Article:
For your reading pleasure (I hope), here are the 1st. three chapters of my latest Historical Novel/Western, Crossing The Dead Line. You can buy it for the very low price of just 99 cents by clicking
1875: Crawford County, AR.
Bass Reeves, the man on the large red stallion named Blaze after the white blaze on its forehead, nudged his horse gently and they trotted up to meet a very familiar figure riding on horseback towards Bass’ farm, U.S. Marshal James F. Fagan. It was still early in the morning, and wisps of fog clung tenaciously to the lower parts of Reeves’ farm.
“What’s got you to come all the way out here from Fort Smith this foggy mornin’, Jim?” Bass asked. “Is it my Jennie’s delicious cookin’? She’s a mighty fine cook, but I daresay you can find a fillin’ enough breakfast without travelin’ this far to get it.”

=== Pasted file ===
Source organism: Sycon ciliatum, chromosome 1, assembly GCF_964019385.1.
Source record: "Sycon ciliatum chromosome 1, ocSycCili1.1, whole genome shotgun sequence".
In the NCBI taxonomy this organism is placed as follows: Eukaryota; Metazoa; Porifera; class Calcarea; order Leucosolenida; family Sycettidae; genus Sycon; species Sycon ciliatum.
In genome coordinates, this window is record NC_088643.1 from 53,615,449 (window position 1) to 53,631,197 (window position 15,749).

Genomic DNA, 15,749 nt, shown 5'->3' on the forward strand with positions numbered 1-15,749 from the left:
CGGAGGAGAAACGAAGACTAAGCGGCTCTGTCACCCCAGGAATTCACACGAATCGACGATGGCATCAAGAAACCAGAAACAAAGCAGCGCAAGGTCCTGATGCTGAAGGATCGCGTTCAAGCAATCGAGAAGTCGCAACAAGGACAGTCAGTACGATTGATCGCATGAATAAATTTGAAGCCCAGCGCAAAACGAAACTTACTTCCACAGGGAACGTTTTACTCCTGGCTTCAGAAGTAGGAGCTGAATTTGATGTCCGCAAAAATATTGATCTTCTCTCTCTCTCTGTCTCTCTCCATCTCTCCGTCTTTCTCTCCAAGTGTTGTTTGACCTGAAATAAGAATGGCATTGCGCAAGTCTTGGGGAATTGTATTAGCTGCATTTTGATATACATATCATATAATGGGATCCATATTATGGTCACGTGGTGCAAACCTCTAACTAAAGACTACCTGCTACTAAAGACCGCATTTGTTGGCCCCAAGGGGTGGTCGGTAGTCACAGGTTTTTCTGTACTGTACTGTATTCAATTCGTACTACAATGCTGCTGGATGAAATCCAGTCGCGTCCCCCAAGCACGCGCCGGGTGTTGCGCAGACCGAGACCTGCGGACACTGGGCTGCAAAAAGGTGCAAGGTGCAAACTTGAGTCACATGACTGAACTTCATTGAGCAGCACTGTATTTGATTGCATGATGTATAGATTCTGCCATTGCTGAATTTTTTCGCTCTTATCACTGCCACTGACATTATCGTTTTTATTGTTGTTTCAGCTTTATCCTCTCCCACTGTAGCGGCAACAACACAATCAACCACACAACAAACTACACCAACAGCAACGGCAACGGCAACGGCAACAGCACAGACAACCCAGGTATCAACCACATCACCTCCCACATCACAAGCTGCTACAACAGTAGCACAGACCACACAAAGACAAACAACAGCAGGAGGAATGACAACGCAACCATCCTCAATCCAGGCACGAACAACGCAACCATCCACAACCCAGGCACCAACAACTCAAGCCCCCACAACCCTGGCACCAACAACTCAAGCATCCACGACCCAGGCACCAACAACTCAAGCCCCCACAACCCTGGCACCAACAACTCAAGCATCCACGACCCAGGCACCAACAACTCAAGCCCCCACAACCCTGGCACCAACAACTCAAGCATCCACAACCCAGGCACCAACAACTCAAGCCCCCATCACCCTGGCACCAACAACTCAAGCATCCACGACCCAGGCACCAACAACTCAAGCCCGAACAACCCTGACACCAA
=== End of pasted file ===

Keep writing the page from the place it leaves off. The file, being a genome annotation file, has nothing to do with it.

“Yeah, I suppose so, Bass,” Jim Fagan replied, “but not one that’s any grander or that’d stick to my ribs any better.”
Smoke coming from the chimney of the eight-room house Bass Reeves had built by hand for his wife and ten children, five boys and five girls, wafted the enticing scents of breakfast to the two men. His wife’s name was Nellie Jennie, but she usually went by just Jennie. Reeves and Fagan could smell bacon frying, and eggs, and the aroma of biscuits was like a Siren call to their rumbling stomachs.
“Well, come on in, then; what’s one more mouth to feed—the more the merrier. But, still, I don’t think that the prospect of breakfast is the only thing that brought you to Van Buren today. Fess up; tell me the real reason for your visit. Is it that you have another job scoutin’ for me to do, is that it? The extra money sure would be appreciated.”
“After breakfast, Bass, if you don’t mind. I do have some business to discuss with you, but I’d rather tell you with some grub in me first, if it’s all the same to you.”